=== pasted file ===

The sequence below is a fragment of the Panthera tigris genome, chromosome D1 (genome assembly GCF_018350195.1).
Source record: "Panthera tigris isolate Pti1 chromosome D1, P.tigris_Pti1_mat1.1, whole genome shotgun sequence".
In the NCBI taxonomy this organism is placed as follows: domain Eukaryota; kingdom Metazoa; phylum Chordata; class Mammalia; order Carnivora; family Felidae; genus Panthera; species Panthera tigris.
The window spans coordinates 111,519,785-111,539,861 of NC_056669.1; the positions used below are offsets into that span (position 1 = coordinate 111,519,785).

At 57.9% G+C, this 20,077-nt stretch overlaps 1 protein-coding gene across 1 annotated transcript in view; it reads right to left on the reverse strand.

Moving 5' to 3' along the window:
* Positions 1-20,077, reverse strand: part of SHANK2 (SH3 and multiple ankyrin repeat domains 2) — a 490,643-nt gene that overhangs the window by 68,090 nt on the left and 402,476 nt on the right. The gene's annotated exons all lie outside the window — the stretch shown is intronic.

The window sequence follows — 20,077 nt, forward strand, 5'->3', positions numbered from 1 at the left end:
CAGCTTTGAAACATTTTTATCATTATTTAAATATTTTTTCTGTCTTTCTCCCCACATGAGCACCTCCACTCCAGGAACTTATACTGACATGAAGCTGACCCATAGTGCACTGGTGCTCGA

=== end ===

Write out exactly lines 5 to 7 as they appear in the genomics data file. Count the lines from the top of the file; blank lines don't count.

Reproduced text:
At 57.9% G+C, this 20,077-nt stretch overlaps 1 protein-coding gene across 1 annotated transcript in view; it reads right to left on the reverse strand.

Moving 5' to 3' along the window:
* Positions 1-20,077, reverse strand: part of SHANK2 (SH3 and multiple ankyrin repeat domains 2) — a 490,643-nt gene that overhangs the window by 68,090 nt on the left and 402,476 nt on the right. The gene's annotated exons all lie outside the window — the stretch shown is intronic.